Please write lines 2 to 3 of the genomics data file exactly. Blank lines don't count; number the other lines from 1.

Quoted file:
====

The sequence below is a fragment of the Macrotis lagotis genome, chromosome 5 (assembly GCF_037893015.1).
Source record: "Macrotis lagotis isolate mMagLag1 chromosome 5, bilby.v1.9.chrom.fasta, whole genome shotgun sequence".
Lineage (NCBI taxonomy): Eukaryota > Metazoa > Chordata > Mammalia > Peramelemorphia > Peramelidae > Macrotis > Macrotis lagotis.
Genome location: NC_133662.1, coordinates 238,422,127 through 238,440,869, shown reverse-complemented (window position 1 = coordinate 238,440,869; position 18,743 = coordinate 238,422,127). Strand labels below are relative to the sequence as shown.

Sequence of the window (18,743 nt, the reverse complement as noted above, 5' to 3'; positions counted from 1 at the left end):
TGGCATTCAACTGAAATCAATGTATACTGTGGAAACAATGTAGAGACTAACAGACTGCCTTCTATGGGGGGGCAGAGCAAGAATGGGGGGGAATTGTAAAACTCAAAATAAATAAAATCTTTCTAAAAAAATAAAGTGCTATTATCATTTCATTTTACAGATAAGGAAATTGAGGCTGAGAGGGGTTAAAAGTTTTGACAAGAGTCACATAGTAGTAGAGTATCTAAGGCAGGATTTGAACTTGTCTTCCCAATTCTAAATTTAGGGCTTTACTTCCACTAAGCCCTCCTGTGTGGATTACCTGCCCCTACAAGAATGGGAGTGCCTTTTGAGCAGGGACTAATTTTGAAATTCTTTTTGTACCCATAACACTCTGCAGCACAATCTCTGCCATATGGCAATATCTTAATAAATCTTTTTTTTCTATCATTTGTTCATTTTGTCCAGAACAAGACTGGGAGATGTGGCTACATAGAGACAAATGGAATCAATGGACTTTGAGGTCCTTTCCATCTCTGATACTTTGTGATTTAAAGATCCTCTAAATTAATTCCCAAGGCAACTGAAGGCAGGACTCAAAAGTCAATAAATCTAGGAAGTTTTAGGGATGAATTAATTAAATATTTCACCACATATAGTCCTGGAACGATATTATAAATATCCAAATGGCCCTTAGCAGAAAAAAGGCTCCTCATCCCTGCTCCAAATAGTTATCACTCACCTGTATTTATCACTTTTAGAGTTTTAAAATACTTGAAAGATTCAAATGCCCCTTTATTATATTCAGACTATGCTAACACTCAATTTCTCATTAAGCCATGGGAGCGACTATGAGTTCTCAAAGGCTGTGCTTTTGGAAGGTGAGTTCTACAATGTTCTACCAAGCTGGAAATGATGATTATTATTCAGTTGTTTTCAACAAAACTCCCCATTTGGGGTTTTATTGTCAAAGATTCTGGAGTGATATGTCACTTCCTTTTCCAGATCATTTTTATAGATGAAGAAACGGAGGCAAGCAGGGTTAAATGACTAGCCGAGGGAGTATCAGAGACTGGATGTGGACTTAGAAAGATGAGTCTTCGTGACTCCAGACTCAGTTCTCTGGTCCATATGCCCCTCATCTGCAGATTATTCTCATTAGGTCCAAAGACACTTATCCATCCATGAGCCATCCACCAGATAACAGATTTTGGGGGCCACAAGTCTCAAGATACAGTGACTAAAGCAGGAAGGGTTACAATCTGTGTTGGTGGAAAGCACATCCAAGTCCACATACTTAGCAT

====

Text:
Source record: "Macrotis lagotis isolate mMagLag1 chromosome 5, bilby.v1.9.chrom.fasta, whole genome shotgun sequence".
Lineage (NCBI taxonomy): Eukaryota > Metazoa > Chordata > Mammalia > Peramelemorphia > Peramelidae > Macrotis > Macrotis lagotis.